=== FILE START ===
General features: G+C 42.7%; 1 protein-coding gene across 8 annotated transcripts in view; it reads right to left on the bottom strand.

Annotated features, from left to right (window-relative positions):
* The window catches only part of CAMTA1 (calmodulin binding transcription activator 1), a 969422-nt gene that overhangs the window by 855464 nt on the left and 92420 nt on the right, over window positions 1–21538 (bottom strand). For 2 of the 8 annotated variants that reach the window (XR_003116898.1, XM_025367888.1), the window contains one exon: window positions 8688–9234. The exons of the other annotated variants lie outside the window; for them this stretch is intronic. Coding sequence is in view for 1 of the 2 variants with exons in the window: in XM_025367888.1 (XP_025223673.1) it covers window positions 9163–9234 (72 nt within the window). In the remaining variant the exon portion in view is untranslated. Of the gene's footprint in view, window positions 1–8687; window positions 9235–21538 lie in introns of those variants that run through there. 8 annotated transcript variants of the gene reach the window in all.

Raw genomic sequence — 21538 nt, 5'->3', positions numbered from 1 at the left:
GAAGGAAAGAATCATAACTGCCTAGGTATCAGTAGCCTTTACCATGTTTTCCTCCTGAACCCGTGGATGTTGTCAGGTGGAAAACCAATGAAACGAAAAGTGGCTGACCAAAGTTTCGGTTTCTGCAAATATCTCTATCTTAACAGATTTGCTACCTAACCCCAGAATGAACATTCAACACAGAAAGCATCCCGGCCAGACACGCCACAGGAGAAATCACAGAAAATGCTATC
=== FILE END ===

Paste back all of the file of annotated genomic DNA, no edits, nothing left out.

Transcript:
General features: G+C 42.7%; 1 protein-coding gene across 8 annotated transcripts in view; it reads right to left on the bottom strand.

Annotated features, from left to right (window-relative positions):
* The window catches only part of CAMTA1 (calmodulin binding transcription activator 1), a 969422-nt gene that overhangs the window by 855464 nt on the left and 92420 nt on the right, over window positions 1–21538 (bottom strand). For 2 of the 8 annotated variants that reach the window (XR_003116898.1, XM_025367888.1), the window contains one exon: window positions 8688–9234. The exons of the other annotated variants lie outside the window; for them this stretch is intronic. Coding sequence is in view for 1 of the 2 variants with exons in the window: in XM_025367888.1 (XP_025223673.1) it covers window positions 9163–9234 (72 nt within the window). In the remaining variant the exon portion in view is untranslated. Of the gene's footprint in view, window positions 1–8687; window positions 9235–21538 lie in introns of those variants that run through there. 8 annotated transcript variants of the gene reach the window in all.

Raw genomic sequence — 21538 nt, 5'->3', positions numbered from 1 at the left:
GAAGGAAAGAATCATAACTGCCTAGGTATCAGTAGCCTTTACCATGTTTTCCTCCTGAACCCGTGGATGTTGTCAGGTGGAAAACCAATGAAACGAAAAGTGGCTGACCAAAGTTTCGGTTTCTGCAAATATCTCTATCTTAACAGATTTGCTACCTAACCCCAGAATGAACATTCAACACAGAAAGCATCCCGGCCAGACACGCCACAGGAGAAATCACAGAAAATGCTATC